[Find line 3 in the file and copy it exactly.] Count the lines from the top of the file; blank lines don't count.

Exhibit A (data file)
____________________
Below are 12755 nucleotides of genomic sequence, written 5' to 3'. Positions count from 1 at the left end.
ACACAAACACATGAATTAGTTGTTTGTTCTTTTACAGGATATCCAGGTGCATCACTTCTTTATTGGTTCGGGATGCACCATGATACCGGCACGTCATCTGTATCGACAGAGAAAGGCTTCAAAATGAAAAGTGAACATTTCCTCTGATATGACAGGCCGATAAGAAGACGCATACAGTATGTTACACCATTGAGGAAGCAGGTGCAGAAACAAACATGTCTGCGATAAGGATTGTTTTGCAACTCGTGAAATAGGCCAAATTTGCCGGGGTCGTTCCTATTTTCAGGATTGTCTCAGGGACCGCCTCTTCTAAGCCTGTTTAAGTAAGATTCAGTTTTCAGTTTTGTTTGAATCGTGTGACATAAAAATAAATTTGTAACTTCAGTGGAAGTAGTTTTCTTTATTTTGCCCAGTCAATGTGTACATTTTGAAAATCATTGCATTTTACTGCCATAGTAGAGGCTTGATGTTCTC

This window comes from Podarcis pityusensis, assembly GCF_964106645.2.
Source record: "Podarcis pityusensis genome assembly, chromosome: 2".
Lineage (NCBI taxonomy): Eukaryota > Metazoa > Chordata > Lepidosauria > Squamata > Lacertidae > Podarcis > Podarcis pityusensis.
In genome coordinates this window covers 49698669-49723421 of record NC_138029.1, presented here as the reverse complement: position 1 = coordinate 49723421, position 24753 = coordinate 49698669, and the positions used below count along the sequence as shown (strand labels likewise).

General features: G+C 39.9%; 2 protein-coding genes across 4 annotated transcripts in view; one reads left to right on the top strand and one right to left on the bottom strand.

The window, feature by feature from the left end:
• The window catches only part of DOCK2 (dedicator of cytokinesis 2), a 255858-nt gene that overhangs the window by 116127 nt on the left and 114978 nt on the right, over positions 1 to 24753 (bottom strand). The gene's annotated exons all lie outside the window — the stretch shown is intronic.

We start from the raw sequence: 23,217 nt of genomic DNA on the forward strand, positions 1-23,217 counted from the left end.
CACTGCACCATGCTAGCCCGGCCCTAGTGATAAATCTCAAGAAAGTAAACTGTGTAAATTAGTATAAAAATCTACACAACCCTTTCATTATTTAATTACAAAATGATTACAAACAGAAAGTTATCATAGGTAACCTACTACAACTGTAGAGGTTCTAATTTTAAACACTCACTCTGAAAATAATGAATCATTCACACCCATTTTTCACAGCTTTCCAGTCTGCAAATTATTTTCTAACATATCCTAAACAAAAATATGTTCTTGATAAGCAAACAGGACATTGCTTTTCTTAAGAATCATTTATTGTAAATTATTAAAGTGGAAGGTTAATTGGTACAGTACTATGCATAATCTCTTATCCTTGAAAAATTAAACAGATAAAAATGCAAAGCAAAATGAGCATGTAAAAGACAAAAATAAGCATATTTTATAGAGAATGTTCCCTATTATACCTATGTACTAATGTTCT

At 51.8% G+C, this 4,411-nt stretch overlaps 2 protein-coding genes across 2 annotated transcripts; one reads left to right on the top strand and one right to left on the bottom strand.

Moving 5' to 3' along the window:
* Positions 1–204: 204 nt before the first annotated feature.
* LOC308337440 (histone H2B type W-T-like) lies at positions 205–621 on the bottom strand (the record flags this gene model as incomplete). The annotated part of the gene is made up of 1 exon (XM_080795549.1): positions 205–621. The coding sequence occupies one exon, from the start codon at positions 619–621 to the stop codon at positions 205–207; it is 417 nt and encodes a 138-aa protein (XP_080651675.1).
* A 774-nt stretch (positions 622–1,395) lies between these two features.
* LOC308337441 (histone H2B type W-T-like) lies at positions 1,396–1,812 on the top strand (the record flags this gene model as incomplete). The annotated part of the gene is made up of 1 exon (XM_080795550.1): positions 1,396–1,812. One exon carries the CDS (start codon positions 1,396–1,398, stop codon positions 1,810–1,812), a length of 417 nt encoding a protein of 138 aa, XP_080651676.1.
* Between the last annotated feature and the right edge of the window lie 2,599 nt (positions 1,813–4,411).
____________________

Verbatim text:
This window comes from Podarcis pityusensis, assembly GCF_964106645.2.